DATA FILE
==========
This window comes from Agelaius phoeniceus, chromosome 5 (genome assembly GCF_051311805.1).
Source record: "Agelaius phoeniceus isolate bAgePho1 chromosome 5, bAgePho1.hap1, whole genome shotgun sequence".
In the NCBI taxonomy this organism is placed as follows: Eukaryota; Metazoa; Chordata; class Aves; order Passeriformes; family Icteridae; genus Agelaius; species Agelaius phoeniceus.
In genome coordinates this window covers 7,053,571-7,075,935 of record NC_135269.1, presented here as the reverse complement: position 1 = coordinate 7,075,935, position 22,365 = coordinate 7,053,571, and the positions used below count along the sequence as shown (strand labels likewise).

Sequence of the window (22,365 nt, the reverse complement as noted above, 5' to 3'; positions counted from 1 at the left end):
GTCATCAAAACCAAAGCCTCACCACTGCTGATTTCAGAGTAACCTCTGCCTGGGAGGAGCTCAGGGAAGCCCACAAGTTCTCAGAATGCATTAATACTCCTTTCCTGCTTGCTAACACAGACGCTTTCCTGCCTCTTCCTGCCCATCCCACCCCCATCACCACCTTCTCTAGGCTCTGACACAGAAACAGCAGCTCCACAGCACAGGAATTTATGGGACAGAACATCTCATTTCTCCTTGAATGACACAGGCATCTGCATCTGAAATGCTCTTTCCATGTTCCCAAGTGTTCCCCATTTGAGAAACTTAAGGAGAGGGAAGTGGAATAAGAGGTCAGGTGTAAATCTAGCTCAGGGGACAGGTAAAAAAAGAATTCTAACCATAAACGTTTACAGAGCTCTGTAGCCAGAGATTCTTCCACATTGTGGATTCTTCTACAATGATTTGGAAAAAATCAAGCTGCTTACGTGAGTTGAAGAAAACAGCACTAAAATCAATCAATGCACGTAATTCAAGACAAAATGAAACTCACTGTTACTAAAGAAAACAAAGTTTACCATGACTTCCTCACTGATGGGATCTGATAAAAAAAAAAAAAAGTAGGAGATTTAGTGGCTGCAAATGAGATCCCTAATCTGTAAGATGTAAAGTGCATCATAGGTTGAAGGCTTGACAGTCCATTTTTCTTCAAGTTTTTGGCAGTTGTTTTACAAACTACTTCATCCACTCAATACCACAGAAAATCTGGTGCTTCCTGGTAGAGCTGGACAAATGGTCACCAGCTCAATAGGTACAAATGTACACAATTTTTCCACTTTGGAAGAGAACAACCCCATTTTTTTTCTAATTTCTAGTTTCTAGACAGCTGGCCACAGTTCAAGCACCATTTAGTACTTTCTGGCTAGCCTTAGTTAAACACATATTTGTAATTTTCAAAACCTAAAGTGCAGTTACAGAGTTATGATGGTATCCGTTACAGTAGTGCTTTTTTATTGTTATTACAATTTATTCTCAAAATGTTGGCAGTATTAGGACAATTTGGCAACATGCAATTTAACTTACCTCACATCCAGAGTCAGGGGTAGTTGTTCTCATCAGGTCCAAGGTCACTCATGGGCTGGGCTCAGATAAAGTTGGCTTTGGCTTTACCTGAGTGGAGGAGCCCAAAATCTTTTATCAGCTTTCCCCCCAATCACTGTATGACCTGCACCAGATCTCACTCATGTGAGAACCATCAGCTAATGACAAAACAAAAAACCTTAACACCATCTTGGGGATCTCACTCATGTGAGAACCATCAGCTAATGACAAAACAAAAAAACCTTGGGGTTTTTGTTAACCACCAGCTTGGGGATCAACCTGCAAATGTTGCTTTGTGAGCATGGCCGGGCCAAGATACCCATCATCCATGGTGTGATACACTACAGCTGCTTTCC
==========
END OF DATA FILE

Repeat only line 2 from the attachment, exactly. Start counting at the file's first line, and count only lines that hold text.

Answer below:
Source record: "Agelaius phoeniceus isolate bAgePho1 chromosome 5, bAgePho1.hap1, whole genome shotgun sequence".